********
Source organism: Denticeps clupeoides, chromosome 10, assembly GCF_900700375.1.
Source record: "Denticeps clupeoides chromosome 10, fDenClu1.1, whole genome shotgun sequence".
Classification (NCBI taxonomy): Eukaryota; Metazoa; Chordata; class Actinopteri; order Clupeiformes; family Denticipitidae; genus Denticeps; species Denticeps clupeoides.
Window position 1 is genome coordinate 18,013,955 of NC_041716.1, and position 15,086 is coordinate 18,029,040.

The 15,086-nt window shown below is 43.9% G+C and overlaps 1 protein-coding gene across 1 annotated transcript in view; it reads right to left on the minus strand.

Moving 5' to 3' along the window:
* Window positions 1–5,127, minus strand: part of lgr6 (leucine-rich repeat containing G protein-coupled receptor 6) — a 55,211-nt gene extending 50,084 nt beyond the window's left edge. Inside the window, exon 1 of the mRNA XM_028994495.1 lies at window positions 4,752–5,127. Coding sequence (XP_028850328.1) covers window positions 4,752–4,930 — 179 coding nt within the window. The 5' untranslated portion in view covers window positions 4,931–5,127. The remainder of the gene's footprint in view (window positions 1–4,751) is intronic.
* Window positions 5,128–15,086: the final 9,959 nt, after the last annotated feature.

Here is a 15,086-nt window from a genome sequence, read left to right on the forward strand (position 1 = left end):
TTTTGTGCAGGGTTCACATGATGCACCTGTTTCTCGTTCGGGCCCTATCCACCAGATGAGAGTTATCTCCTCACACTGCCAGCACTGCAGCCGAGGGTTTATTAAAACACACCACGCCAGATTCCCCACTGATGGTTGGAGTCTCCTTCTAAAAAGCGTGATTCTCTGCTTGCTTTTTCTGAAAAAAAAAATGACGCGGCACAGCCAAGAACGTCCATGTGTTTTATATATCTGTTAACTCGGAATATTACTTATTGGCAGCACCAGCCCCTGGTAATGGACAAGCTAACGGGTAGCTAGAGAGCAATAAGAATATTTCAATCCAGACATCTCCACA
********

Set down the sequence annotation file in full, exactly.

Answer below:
Source organism: Denticeps clupeoides, chromosome 10, assembly GCF_900700375.1.
Source record: "Denticeps clupeoides chromosome 10, fDenClu1.1, whole genome shotgun sequence".
Classification (NCBI taxonomy): Eukaryota; Metazoa; Chordata; class Actinopteri; order Clupeiformes; family Denticipitidae; genus Denticeps; species Denticeps clupeoides.
Window position 1 is genome coordinate 18,013,955 of NC_041716.1, and position 15,086 is coordinate 18,029,040.

The 15,086-nt window shown below is 43.9% G+C and overlaps 1 protein-coding gene across 1 annotated transcript in view; it reads right to left on the minus strand.

Moving 5' to 3' along the window:
* Window positions 1–5,127, minus strand: part of lgr6 (leucine-rich repeat containing G protein-coupled receptor 6) — a 55,211-nt gene extending 50,084 nt beyond the window's left edge. Inside the window, exon 1 of the mRNA XM_028994495.1 lies at window positions 4,752–5,127. Coding sequence (XP_028850328.1) covers window positions 4,752–4,930 — 179 coding nt within the window. The 5' untranslated portion in view covers window positions 4,931–5,127. The remainder of the gene's footprint in view (window positions 1–4,751) is intronic.
* Window positions 5,128–15,086: the final 9,959 nt, after the last annotated feature.

Here is a 15,086-nt window from a genome sequence, read left to right on the forward strand (position 1 = left end):
TTTTGTGCAGGGTTCACATGATGCACCTGTTTCTCGTTCGGGCCCTATCCACCAGATGAGAGTTATCTCCTCACACTGCCAGCACTGCAGCCGAGGGTTTATTAAAACACACCACGCCAGATTCCCCACTGATGGTTGGAGTCTCCTTCTAAAAAGCGTGATTCTCTGCTTGCTTTTTCTGAAAAAAAAAATGACGCGGCACAGCCAAGAACGTCCATGTGTTTTATATATCTGTTAACTCGGAATATTACTTATTGGCAGCACCAGCCCCTGGTAATGGACAAGCTAACGGGTAGCTAGAGAGCAATAAGAATATTTCAATCCAGACATCTCCACA